So, why oh why would you save that for your nominee? Why would you leave it to your nominee to give the party faithful the red meat they were waiting for? So far, Kerry is coming across as an angry, dour, liberal. Could that possibly have been the intention?

After finally accepting the nomination, he has now spent over five minutes on Edward, Teresa, each of his children, his veteran friends, and each person he beat for the nomination. This is the part of the victory speech after a primary when all of the networks cut away from the live feed. Why would you use the first 20 minutes of your introduction to the country to talk about Sharpton and Kucinich?

Kerry is now celebrating his approach to complex issues and accusing the president of being simple-minded. This is certainly an attack I would expect, but in a normal convention you would have your VP take care of that for you. I also find it a bit funny that he attacks the president for fighting a war "on the cheap", when first, few people (including critics) would claim that and, second, Kerry himself voted against additional funding (for what, I am sure, were "complex" reasons).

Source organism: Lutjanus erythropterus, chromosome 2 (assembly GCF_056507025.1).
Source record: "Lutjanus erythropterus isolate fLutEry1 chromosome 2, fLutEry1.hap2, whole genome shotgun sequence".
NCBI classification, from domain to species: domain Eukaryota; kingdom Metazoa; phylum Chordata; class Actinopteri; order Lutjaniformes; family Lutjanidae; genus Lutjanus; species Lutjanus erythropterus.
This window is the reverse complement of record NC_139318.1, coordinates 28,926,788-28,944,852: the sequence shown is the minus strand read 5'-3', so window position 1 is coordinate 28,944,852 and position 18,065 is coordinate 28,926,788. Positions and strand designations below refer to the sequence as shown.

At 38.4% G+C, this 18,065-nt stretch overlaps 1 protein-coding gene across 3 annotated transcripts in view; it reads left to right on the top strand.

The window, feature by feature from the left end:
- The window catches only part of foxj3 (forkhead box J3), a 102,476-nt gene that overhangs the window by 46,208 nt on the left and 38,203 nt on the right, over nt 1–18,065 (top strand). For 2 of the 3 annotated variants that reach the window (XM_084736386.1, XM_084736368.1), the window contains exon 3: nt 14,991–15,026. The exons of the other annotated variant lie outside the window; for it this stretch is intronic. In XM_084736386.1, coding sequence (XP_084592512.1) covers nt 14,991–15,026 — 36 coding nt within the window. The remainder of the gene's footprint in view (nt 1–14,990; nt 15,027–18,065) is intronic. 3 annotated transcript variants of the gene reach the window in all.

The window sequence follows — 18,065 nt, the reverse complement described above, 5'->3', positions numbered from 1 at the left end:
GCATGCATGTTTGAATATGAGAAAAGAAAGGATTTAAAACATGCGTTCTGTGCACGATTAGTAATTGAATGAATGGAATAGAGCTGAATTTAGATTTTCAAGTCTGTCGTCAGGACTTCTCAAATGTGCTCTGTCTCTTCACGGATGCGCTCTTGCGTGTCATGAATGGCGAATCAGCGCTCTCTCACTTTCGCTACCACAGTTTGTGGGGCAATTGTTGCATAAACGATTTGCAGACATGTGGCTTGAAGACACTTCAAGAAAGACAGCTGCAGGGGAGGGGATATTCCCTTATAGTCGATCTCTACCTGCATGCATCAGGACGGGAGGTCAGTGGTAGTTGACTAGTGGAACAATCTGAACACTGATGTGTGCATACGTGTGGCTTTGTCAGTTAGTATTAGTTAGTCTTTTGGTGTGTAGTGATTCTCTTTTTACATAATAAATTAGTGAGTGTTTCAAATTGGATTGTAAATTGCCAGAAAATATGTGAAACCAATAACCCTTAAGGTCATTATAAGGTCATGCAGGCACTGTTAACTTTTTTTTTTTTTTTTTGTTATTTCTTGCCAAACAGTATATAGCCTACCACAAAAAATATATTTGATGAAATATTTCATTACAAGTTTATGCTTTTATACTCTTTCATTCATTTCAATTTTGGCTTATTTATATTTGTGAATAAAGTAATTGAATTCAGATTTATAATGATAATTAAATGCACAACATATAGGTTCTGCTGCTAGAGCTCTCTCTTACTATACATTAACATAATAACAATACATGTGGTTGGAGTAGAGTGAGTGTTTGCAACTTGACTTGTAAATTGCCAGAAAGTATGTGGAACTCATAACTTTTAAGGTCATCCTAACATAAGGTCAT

His speech at this points sounds more like a lecture, as if he is talking down to us. He is not nearly as a good of a speaker as any of the three mentioned above. He steps on his own lines regularly and I'm sure his handlers are chagrined as the sweat grows across his face and shots of him wiping his forehead become more common, even though he's only at the half way point.

After some details of economic and education plans, and a goofy reference to his web site, Kerry uses a fairly common trick, asking that the president join him in an optimistic campaign free from attacks, with the request and nearly all of the speech featuring just those sort of attacks.

In summary, I have high expectation for an acceptance speech and would hope that the words would stand the test of time. For me, there were far too many gimmicks. The speech was inconsistent and flowed almost randomly from personal tales and family references to rhetoric to policy decriptions. I would expect a much better, more coherent speech from President Bush in a month, which seems odd considering common expectations.

Update: The fact that in the post-speech wrap-up, Tom Brokaw claimed there were no attacks on the president, and Tim Russert said it appeared to be a homerun, indicates to me that professional journalists are as succeptible to the sight of 20,000 cheering, flag-waving partisans as you might expect. Every significant political speech, of either party, ends with the network achors calling it a complete success, with soaring rhetoric and an impressive delivery sure to win over a skeptical public. The only criticism I can recall hearing is of the length, which is probably the only thing a network actually cares about. Only later does a speech gather a more nuanced reputation. It would be so helpful to have the relatively objective press offer a more thorough evaluation instead of having to tune into the assorted pundits giving their entirely predictable opinions.